OPINION: Grassroots politics
| January 13, 2023 1:00 AM
The Idaho State Republican Party Winter Meeting concluded successfully last weekend, much to the chagrin of the critics. Our new Madam Chairman, Dorothy Moon ran an efficient meeting despite challenges by some intent on derailing the proceedings.
In the weeks leading up to the meeting the critics of the Republican Party were shrieking about “plans” afoot in the party. The claims were full on crazy talk and either baseless or outright lies. According to these pundits, the Republican Party was about to strip voters of their voting rights, to banish women from the party, prohibit people from joining the party, shun young voters, and to pass a rule forcing people to wear white after Labor Day. OK I made up the last one…but you get the point.
As you may be aware, at the 2022 State Convention, the “grassroots” faction of the party overwhelmingly defeated the “establishment” faction for control of the party. This upset was seismic and left the establishment members dazed, some to the point where they just got up and left. Their ensuing rhetorical response was ludicrously hyperbolic, including accusations of a junta, a purge, far right extremism, the death of the GOP and other unsubstantiated lamentations. It was with this establishment foreshadowing that the winter meeting was convened.
The process for considering new rules or resolutions is well defined. Anyone can propose a new rule or resolution. It must then be debated and passed by majority vote by a county central or legislative district committee. At the subsequent state party meeting those proposals are considered by the standing Rules Committee and Resolution Committee. Each committee has 16 members. Two members from each of the seven regions are appointed by their respective region chairmen and the committee chairman and vice chairman are appointed by the state chairman.
The Rules and Resolution committees will consider, amend, pass or reject the proposed rule or resolution. Surviving rules and resolution are then presented to the general assembly for a final vote. At a minimum, any proposal must pass through three committees before being adopted. This is why it is so comical when low information talking heads “warn” about the dangers of a particular proposed rule or resolution well before it has been through this process. No one, not even the party chairman, can force a rule or resolution through the process.
What “horrors” were passed at the state meeting?
We passed a rule that restricted the party chairman from initiating litigation without the approval of the State Central Committee.
We passed a rule that required residency and registered voter status for State Party Executive Committee members.
We passed a rule that gave a clear path for someone aggrieved by a violation of the rules to seek a remedy and to appeal that remedy if insufficient.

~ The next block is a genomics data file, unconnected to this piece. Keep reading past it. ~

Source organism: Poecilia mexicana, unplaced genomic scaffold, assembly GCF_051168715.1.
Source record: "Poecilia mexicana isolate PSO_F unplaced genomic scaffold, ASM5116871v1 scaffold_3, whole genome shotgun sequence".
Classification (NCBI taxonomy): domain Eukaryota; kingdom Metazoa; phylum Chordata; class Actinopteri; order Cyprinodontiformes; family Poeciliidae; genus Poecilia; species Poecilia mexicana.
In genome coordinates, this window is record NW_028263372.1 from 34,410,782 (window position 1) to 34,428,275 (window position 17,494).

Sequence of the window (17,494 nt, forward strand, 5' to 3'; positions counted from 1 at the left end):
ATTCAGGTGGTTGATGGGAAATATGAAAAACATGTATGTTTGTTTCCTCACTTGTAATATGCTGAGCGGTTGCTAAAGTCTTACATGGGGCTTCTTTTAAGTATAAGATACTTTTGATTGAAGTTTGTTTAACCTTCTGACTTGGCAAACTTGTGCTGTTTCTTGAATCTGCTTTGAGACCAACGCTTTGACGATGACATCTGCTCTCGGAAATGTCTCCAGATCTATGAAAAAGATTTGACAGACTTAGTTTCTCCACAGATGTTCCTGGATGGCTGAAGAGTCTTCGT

We revised our system so that it would be fairer for the counties when making dues payments to the State Central Committee.
We also revised and updated our Electronic Meeting rule.
The proposed rule which garnered the most misinformation and fake news was a draft rule that passed out of the 2022 State Convention for consideration at this meeting. This rule dealt with Central Committee endorsements and the rules governing the eligibility to affiliating with the Republican Party.
One part of this rule amendment clarified and affirmed that members of central committees can exercise their freedom of political speech. This sounds obvious but there are many who would silence the speech of party members.
Another part concerned the eligibility to affiliate. Idaho courts have affirmed that political parties are private organizations with the right of association and can set their own rules for who qualifies as a member. In 2012 this allowed the Republican Party to close its nominating primary so that only affiliated Republicans could vote for the Republican nominee for the general election. Again, this seems obvious but there were many on the left that advocated for Democrats to affiliate as Republican to nominate the worst candidate and then change back for the general election.
To address this problem the rules have been amended to require those that are switching parties to affiliate by December 30 of the year before the primary election. This does not apply to newly qualified or unaffiliated electors or those moving here from out of state.
As for the resolutions, we passed a resolution opposing ranked choice voting; a resolution affirming support for legislation that would protect gender confused minors from procuring puberty blockers, cross-sex hormones, and sex reassignment surgeries, and a resolution to stop the practice of holding bills in the drawer by a committee’s chairman.
For those you that predicted, or perhaps wished for doom and gloom from some extreme agenda, you may be disappointed and you were definitely wrong.
The Idaho Republican Party’s new grassroots leadership is both competent and capable and absolutely working for the people. We can expect sound leadership moving forward.
It’s just common sense.
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Brent Regan is chairman of the Kootenai County Republican Central Committee.